- Resiliency: Sustainability and resilience are connected concepts within our industry, but while sustainability seeks to design and construct buildings that are kind to Earth’s resources and sustain over time, resiliency seeks to design and construct sustainable buildings that withstand natural disaster and environmental changes over time. A previous blog explains this partnership in-depth, and looks at the RELi standard, a new rating system and certification for buildings, neighborhoods, homes and infrastructure. Resilience is a critical topic. A Climate.gov article from January 2018 states that, since 1980, the “U.S. has sustained 219 weather and climate disasters where overall damage costs reached or exceeded $1 billion…The cumulative costs for these 219 events exceed $1.5 trillion.” If scientists are correct about climate change and if change is slow, these catastrophic events will continue to get worse. So, this trend of resilience isn’t going away, as developers continue to look at resilience in terms of risk mitigation and insurance costs, while designers, builders, and buyers carefully consider the realities of large-scale weather events.
- Wellness: The WELL standard, explained in a previous post, is pretty new, but the interest in is exploding. It is understood that 87% of the average American’s life is spent indoors. Depending on the variables, the average American spends at least 1/3 of their life at work, and more than 50% of each day at work or on work tasks such as getting ready and commuting. This interest in wellness isn’t a trendy fad, it is a necessary element of maintaining our human nature as discussed in another previous blog, “Creating Space to Nurture Our Human Nature in the Built World”. The WELL standard isn’t the only wellness focused program available. There’s also Fitwel, The Center for Active Design, and the newest one calling itself a pioneer of Wellness Real Estate, Delos. Wellness certifications and programs can be expensive to implement, but the current state of affairs in the world is making stress management a priority. Businesses want to encourage and enable employees to perform at their highest level, and people can only do that if they are well holistically. It’s not just the right thing to do; it also has excellent ROI. This trend is set up to improve in 2019, as a partnership between sustainability and wellness grows and as more industry leaders emerge.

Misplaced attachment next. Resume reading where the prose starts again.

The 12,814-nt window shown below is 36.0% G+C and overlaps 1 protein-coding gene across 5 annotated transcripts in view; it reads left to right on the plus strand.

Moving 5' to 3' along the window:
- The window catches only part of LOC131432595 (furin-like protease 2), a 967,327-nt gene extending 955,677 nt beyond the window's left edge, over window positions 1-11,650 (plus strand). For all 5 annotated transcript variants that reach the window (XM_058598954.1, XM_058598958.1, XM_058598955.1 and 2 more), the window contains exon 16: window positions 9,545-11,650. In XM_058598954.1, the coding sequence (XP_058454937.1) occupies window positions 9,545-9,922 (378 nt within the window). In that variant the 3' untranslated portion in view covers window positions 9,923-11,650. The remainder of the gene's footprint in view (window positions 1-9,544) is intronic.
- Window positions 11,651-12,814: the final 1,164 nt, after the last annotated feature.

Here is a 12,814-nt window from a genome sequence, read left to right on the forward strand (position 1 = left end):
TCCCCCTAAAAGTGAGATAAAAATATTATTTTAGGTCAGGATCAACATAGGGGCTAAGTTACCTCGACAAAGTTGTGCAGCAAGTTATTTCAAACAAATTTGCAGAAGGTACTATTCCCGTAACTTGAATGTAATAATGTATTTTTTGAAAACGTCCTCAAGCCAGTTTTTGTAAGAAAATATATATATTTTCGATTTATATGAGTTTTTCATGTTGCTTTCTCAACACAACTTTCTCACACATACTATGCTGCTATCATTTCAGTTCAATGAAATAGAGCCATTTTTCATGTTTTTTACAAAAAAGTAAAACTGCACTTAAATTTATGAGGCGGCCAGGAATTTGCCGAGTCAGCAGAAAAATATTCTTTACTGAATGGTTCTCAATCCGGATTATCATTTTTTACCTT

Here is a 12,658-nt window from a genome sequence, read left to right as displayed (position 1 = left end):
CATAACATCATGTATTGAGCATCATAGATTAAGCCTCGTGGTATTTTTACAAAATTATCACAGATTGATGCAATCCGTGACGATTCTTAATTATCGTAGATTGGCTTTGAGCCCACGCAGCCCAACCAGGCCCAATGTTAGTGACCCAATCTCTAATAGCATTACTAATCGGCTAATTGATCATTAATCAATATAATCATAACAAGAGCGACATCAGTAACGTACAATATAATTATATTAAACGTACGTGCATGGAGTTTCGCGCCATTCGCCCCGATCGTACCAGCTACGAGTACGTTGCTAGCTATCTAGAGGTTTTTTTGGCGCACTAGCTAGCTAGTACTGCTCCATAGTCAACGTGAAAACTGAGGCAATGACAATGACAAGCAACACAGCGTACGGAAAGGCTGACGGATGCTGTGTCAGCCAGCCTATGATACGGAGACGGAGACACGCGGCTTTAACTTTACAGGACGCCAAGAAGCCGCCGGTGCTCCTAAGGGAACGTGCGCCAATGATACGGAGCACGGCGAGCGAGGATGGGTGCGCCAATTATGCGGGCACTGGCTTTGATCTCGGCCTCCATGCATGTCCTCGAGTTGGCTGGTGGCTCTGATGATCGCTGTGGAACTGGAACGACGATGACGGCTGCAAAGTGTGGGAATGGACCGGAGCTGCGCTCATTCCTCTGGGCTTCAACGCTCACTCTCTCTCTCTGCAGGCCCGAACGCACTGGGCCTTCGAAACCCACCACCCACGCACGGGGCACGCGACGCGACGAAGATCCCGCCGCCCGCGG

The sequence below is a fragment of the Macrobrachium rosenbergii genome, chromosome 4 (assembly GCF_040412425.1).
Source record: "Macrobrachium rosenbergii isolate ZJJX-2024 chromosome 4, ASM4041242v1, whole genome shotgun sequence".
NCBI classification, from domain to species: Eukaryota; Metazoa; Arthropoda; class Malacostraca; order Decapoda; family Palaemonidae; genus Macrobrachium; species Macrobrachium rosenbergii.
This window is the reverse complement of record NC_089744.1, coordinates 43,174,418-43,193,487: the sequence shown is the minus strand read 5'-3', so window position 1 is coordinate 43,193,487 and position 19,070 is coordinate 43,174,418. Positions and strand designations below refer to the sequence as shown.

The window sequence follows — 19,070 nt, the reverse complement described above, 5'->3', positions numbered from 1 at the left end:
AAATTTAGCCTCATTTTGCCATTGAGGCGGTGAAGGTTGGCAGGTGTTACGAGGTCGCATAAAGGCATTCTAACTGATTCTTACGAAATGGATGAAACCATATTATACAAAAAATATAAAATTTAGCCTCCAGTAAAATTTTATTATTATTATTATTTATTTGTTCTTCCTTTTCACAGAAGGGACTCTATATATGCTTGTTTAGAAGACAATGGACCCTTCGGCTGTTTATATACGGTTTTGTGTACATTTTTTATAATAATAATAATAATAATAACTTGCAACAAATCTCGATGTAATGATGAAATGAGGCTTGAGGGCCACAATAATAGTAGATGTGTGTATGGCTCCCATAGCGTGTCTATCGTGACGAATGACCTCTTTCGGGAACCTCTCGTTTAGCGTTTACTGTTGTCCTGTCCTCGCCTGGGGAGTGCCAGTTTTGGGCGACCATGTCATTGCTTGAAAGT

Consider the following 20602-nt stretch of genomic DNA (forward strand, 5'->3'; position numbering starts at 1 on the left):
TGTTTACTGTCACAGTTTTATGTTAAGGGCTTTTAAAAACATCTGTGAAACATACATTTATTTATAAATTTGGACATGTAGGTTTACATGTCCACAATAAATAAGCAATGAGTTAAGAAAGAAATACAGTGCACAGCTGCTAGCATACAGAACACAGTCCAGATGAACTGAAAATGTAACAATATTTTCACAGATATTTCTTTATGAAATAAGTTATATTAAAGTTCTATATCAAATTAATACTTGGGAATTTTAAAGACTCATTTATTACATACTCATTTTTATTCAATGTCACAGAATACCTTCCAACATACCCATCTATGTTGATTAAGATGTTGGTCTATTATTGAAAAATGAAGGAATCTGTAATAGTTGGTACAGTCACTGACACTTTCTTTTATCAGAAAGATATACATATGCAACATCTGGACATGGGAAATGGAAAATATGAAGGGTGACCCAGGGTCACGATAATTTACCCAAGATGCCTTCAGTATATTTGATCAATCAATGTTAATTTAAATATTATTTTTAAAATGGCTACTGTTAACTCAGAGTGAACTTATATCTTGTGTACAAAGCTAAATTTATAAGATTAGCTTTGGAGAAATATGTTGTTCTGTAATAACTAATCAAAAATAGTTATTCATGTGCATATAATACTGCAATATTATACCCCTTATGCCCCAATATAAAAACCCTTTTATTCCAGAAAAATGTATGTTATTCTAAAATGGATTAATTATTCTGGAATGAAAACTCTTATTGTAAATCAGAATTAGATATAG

How This Affects Specification
A lot of product manufacturers are at a crossroads with many changes happening rapidly in the AEC industry. Changes may be needed with a product to catch up with the “trends”, but changes don’t happen fast. Also, there are some trends that really ARE just short-lived fads. But the four listed here will endure, based on the past few years as well as projections for where the industry is headed. Knowing how a product works with, or against, these trends is vital to managing specification opportunities. Even just knowing the trends in the industry, even if your product doesn’t apply, can help build relationships when working with specifiers. They may not specify your product for a current project, but if you’re knowledgeable, that increases the odds that they’ll want to work with you in the future.
One way to increase knowledge is to take any of our free or premium courses or free webinars, or to participate in a Lunch & Learn (as an attendee OR as a presenter). These are great ways to expand what is known and to network.
Are there any trends that you see coming for 2019? Or any on this list you think will not endure?
For more information or to discuss the topic of this blog, please contact Brad Blank